Issues of Gender Discrimination in Education
How it works
World over, equality in education, employment and access to productive resources have been noted as needed indicators for economic development.
Writing on “Women’s Experiences in Labour Force Participation”, Nkoli (2005) reported, Women participation in paid employment for a long time was characterized by female dominance in lower cadre jobs and minimal participation in executive, administrative, scientific and technological professions. A major constraint was due to initial disparity in access to education along gender lines, which dated from the colonial period. That disparity has been attributed to early missionary and colonial educational policies, which favoured homebound education for women (Fafunwa, 1974; Mann, 1985) and attitudes of local people to female education. Robertson (1986:93) reported that in Africa, colonialists, as well as local people, used gender as the criterion for decisions on access to education.
How it works
According to Barbara Bailey and Suzanne Charles little attention has been given to the range of personal, social and economic factors that both independently and in combination have historically determined differential access and performance between and among different groups of male and female students in the Caribbean.
Despite the numerical female advantage in institutions of higher learning, women remain disproportionately under-represented in the Caribbean labour force, overrepresented in the unemployed labour force, have higher job seeking rates than males and, on average, earn less than their male colleagues at all levels of educational achievement.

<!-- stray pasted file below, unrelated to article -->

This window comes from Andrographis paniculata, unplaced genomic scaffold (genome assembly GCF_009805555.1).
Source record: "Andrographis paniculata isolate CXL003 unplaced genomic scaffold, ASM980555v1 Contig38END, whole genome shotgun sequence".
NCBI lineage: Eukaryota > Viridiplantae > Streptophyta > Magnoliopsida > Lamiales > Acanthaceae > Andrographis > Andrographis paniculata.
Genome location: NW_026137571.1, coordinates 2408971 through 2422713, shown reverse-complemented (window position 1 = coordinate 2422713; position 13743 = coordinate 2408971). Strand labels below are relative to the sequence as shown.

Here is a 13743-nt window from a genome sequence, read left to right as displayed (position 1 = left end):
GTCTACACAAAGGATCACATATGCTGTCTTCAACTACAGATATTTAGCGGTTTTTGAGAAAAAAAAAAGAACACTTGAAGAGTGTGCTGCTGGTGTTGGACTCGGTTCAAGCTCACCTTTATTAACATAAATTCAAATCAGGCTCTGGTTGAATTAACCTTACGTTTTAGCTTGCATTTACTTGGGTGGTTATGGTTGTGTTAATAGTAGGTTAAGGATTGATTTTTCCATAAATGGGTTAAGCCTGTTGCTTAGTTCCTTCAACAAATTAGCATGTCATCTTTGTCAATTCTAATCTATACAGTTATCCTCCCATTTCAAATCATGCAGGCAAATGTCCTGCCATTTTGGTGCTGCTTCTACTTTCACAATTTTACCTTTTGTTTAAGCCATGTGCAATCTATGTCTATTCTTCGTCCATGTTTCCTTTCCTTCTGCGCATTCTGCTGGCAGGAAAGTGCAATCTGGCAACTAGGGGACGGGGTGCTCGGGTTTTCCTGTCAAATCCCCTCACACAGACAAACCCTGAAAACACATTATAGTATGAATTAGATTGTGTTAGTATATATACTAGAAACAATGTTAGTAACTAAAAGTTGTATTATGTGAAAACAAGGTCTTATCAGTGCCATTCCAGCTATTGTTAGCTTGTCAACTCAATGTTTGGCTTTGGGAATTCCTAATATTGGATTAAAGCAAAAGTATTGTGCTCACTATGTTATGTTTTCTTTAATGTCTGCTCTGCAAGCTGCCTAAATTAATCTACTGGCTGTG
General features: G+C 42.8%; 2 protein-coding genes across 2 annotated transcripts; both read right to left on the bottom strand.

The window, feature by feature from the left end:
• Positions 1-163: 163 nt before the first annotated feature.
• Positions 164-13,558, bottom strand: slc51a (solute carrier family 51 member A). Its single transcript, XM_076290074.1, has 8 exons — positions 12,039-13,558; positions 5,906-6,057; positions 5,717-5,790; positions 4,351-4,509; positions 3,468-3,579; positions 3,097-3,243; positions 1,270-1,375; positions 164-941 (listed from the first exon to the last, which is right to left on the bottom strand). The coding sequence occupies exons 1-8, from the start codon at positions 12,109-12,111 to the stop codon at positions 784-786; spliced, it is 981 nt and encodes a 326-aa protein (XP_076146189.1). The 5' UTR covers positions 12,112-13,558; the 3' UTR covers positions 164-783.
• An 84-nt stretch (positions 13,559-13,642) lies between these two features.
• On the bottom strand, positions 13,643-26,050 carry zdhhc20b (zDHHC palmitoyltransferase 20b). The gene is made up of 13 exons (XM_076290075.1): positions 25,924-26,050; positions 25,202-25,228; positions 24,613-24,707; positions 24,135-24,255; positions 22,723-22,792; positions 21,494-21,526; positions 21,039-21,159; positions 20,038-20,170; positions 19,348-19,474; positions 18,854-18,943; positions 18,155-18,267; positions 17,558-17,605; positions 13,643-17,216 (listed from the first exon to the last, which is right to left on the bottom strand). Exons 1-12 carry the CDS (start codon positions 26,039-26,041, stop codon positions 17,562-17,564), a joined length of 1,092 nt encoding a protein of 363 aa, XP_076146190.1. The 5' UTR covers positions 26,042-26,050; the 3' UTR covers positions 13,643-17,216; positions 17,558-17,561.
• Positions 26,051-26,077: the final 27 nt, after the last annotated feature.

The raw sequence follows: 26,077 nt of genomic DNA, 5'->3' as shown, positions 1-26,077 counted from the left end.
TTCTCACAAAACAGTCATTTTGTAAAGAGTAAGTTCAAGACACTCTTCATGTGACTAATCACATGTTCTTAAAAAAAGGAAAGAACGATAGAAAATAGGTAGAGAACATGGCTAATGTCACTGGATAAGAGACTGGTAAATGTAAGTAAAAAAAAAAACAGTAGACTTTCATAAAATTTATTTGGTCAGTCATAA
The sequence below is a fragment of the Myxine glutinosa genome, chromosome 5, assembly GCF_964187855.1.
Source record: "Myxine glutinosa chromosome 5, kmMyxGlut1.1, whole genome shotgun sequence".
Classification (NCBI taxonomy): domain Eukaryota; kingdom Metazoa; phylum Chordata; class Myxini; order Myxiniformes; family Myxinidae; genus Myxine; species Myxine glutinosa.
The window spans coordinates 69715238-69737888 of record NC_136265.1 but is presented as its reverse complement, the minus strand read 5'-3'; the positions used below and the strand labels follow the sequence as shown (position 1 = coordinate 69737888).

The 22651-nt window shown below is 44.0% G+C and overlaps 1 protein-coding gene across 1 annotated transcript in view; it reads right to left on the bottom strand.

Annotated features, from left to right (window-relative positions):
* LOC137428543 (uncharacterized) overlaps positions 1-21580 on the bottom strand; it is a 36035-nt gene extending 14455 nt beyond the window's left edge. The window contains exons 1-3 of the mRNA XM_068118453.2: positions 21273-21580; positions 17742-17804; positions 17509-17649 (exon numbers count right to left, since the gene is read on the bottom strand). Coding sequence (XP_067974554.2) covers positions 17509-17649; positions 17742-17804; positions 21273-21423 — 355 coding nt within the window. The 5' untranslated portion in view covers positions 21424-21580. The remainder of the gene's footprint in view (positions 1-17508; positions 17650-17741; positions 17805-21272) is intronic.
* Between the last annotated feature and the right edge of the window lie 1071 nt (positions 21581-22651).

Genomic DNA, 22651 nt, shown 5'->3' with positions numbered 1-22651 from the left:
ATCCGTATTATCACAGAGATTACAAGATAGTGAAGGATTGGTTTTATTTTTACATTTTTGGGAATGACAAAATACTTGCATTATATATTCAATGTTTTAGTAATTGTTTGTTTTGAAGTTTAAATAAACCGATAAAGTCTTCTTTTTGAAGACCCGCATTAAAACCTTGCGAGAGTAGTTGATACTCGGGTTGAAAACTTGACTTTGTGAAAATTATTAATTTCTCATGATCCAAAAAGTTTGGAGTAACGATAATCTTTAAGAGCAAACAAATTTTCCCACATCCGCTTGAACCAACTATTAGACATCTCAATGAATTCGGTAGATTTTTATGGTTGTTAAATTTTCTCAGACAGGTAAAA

The privileging of males in the paid labour force is facilitated, in part, by the traditional sex segregation of the curriculum, which begins in high school and continues into tertiary level. Moreover, the numerical dominance of females at the higher levels of Caribbean education systems is mediated by class and gender hierarchies, which position them in the school’s curriculum in ways that de-emphasise the development of leadership capabilities and fails to equip them for higher paid technology-based job opportunities.
In the context of gender, conflict theory argues that gender is best understood as men attempting to maintain power and privilege to the detriment of women.
Men can be seen as the dominant group and women as the subordinate group. While certain gender roles may have been appropriate in a hunter-gatherer society, conflict theorists argue that the only reason these roles persist is because the dominant group naturally works to maintain their power and status. According to conflict theory, social problems are created when dominant groups exploit or oppress subordinate groups. Therefore, their approach is normative in that it prescribes changes to the power structure, advocating a balance of power between genders.